Posted by: RealisticRecovery | January 24, 2011

Thought Stopping in Recovery

Thought Stopping in Recovery

What is thought stopping?
Thought stopping is the:

  • Process by which you are able to cease dwelling on a thought bothersome to you.
  • Procedure used to stop thoughts that are cues to acting impulsively or compulsively.
  • Process by which you are able to break the power of the cues that lead you into addictive or binge-like behavior.
  • Substitution of a healthy thought for an unhealthy thought.
  • Act of deliberately turning to cues that break unhealthy patterns or habits.
  • Ability to discontinue obsessing on an idea, image, thought, fear or stimuli that is a cue for unhealthy behavior.
  • Practice of using mental energy in a positive way.
  • Technique used to reduce the negative impact of stress, unhealthy emotional cues and fears.
  • Stress-reduction technique that eliminates the overwhelming impact of stress and/or crisis events.

How does thought stopping work?
In thought stopping you could use one of the following or a combination of them:

  • Replace one thought for another, i.e., the thought of eating is replaced by the thought of exercising.
  • Hear “stop” literally or figuratively whenever a negative or unhealthy thought arises, e.g., the desire for a cigarette appears and “stop” is immediately heard.
  • Are able to break an obsessive, unhealthy thought pattern by substituting a healthy thought pattern.
  • Are able to replace a negative or unhealthy image with a positive visual image.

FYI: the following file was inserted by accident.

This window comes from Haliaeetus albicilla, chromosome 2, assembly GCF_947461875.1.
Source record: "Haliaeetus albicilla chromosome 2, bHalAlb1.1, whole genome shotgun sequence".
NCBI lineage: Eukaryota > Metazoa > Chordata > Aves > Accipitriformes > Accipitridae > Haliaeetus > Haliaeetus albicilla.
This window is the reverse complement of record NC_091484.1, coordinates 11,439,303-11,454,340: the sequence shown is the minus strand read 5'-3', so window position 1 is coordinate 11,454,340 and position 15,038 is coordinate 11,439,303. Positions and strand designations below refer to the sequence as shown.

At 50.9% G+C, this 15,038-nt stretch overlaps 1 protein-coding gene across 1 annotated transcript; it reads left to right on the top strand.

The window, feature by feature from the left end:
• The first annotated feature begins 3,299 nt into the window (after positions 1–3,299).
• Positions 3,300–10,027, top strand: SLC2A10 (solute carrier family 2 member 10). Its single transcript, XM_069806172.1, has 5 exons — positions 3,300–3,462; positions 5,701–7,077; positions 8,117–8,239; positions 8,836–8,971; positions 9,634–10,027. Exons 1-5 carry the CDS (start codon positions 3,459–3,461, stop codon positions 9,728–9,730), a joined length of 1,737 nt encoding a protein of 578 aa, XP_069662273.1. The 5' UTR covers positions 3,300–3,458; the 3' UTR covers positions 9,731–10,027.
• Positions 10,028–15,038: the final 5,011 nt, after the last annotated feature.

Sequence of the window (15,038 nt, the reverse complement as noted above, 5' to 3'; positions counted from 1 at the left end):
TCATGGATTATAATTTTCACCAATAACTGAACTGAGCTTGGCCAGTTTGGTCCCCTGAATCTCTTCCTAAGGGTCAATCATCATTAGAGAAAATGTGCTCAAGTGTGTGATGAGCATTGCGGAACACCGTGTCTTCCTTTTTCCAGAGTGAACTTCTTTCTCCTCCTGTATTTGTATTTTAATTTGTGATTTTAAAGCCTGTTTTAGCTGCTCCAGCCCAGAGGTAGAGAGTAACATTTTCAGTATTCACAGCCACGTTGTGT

• Find you divert or detour your mind from unhealthy or negative thoughts.
  • Clear your mind of all unnecessary and unhealthy thoughts that create stress or cues for acting out in unhealthy ways.

What are some thought stopping techniques?
Thought replacement: When an unwanted thought enters, immediately replace the thought with a healthy, rational one.
Yelling “stop”: on thinking the unwanted thought, immediately yell “stop!” The yell can be out loud or only in the mind. Continue to yell “stop!” until the unwanted thought ceases.
Substituting a healthy thought pattern: If you have a tendency to think irrationally due to irrational beliefs, you can develop a rational pattern of thinking by challenging every thought that comes to mind, asking: Is this a rational thought? If not, what is irrational about it? What would be a rational replacement for this thought?
Replacement visual image: If you have a tendency to visualize negative images, replace these negative images by positive, healthy images.
Aversive replacements: If you have a tendency to think of an unhealthy behavior in an acceptable manner, immediately replace these acceptable images with more honest images, i.e., thoughts of alcohol, drugs, junk foods can be replaced by the words “poison,” “unhealthy,” “disgusting,” “barf” or “killers.” Thoughts of cigarettes can be replaced by “cancer sticks” or “coffin nails.”
Irrational thinking that blocks you from letting thought stopping work for you:

  • It’s OK if I just think about it and do nothing about it.
  • What’s the harm of thinking about it?